Out-Bloody-Rageous by Soft Machine - "From their third LP called err..... 'Third'."
Beethoven Symphony No 6 in F Major Op.68 "Pastoral" - "When I drive round Farndale, this is the music in my head."
"As the weather has been very changeable this last week I have picked some favourite records from decades ago that reflect different aspects of our climate. Take care of yourselves everyone. Cheers"
Wild Wind by Johnny Leyton - ("He dropped the ‘ny’ later")
It Might As Well Rain Until September performed by Helen Shapiro - "Not the original but she was one of the youngest stars in the 60s."
Sunshine of Your Love by Cream - "Not as wild as their farewell concert in 1968 but still great considering the years between."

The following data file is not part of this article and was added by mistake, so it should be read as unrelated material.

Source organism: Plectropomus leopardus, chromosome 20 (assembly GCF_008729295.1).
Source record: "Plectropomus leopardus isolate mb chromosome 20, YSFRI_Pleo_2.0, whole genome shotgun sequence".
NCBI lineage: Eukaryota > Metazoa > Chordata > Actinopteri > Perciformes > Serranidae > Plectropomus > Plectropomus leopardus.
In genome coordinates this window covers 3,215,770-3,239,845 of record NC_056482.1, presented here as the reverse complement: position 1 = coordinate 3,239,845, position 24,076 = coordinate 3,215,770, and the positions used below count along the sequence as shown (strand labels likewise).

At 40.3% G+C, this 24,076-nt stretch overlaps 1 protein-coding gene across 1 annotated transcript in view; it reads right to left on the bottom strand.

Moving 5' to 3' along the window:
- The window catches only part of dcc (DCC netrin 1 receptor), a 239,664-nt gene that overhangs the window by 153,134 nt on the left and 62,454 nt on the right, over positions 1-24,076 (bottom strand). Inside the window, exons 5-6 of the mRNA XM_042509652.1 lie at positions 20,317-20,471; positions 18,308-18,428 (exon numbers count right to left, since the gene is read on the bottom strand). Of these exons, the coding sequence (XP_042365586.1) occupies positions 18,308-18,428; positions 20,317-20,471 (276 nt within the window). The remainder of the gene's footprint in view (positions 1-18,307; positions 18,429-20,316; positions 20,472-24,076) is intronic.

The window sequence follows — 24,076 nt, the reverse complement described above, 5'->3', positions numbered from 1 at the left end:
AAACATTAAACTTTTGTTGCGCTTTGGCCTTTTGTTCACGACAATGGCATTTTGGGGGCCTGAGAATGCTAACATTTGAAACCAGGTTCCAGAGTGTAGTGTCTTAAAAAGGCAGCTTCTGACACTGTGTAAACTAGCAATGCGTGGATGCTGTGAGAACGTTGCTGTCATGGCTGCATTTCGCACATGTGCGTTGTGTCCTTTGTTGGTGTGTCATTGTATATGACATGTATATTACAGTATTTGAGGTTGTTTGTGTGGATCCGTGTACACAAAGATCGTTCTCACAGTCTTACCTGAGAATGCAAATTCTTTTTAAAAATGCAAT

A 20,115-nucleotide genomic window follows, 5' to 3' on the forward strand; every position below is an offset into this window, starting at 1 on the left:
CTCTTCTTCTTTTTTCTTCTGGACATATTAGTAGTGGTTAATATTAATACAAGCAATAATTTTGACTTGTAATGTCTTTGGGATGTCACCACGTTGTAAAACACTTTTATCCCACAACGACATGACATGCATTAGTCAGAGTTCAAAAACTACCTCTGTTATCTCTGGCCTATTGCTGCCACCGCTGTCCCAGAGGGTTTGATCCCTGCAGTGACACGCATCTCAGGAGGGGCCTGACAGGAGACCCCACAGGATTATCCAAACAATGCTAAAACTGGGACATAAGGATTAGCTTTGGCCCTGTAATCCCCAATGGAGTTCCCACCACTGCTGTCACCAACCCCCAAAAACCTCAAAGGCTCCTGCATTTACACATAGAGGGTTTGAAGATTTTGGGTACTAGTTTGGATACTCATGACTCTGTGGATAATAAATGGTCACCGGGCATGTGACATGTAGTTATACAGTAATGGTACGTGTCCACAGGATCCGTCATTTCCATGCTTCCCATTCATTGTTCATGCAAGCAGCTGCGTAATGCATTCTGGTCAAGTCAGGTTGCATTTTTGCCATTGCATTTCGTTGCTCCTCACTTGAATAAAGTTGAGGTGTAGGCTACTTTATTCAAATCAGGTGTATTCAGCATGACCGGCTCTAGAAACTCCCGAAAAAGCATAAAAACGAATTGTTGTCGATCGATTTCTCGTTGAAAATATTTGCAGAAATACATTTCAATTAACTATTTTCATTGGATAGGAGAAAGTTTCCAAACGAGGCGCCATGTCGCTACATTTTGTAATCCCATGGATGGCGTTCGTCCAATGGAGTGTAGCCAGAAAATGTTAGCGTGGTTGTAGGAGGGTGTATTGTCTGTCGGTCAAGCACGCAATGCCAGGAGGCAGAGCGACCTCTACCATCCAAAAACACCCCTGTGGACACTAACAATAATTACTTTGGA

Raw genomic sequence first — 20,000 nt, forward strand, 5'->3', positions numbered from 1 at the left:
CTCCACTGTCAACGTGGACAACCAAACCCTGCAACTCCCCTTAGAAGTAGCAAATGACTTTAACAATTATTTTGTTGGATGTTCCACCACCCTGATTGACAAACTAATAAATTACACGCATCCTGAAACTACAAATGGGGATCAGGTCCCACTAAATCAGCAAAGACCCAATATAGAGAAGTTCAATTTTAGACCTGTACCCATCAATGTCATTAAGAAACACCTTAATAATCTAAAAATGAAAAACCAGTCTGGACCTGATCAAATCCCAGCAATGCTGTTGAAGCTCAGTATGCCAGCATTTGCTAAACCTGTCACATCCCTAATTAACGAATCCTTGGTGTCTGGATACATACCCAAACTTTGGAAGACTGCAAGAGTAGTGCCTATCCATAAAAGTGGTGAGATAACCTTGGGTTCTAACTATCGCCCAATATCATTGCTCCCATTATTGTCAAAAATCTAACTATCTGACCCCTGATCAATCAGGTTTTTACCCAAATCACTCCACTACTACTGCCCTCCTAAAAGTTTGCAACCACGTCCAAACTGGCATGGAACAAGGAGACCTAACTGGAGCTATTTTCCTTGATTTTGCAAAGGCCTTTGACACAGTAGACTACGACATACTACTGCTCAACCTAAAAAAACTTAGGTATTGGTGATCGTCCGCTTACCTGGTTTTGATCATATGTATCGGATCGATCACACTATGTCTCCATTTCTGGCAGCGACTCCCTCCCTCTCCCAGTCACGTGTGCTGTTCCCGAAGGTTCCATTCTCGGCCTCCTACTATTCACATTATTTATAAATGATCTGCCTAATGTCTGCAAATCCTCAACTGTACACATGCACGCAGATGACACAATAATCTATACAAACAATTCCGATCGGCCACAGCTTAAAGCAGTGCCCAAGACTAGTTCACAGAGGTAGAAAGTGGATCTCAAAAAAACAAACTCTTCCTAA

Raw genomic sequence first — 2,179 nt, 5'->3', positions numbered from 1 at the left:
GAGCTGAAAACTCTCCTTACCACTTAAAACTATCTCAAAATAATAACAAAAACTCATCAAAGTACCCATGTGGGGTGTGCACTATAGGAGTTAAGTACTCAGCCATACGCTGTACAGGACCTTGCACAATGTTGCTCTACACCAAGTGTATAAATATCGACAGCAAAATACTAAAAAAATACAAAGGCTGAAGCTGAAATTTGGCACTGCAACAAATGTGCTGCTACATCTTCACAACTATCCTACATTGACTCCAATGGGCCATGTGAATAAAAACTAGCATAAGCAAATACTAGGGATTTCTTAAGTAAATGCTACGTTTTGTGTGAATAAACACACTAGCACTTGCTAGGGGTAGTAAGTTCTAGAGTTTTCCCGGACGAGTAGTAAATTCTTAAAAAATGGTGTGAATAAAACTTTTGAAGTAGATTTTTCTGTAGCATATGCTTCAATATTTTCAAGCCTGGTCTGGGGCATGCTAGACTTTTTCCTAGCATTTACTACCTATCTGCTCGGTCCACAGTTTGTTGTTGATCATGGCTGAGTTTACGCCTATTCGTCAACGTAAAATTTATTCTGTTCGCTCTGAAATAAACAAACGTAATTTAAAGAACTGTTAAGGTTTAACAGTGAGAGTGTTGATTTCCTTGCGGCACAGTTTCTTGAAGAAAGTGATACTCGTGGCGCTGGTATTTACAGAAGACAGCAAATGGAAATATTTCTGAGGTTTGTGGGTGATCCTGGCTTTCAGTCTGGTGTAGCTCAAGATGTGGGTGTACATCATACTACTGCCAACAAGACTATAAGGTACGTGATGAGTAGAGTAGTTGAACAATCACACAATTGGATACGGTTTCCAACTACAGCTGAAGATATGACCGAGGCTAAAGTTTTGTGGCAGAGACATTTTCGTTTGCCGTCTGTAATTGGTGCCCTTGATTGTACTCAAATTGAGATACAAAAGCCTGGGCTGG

"This week I'm starting with a song from a new album that I'm due to receive next week. I think it's as moving- especially with its' accompanying video- as Johnny Cash's recording of "Hurt." Then I'll follow with numbers from my two latest acquisitions. Good health and best wishes to all RPMers, "
Help Me Remember by Hayes Carll - "As good a songwriter as Steve Earle, though Steve does not seem to agree (sour grapes for some reason perhaps?)."
Lost and Lonesome by Buffalo Nichols - "My second selection from his debut album. What a talent! His given name is Carl by the way. A quote from Mojo: "...part of a new vanguard of black musicians reclaiming the blues from middle-aged white guys and injecting it with a modern political and social voice."
Fine To Me by Pokey La Farge - "Another fine and entertaining new album by someone I've not listened to before."
"Good wishes to RPM colleagues; I hope everyone is well. Here are 3 groups of artistes I hope to catch this weekend."
"Three from the wasteland that was the eighties this week..." (...steady on, Alan. That's the decade which ignited my interest in music you're talking about, there!! Tim 😉 )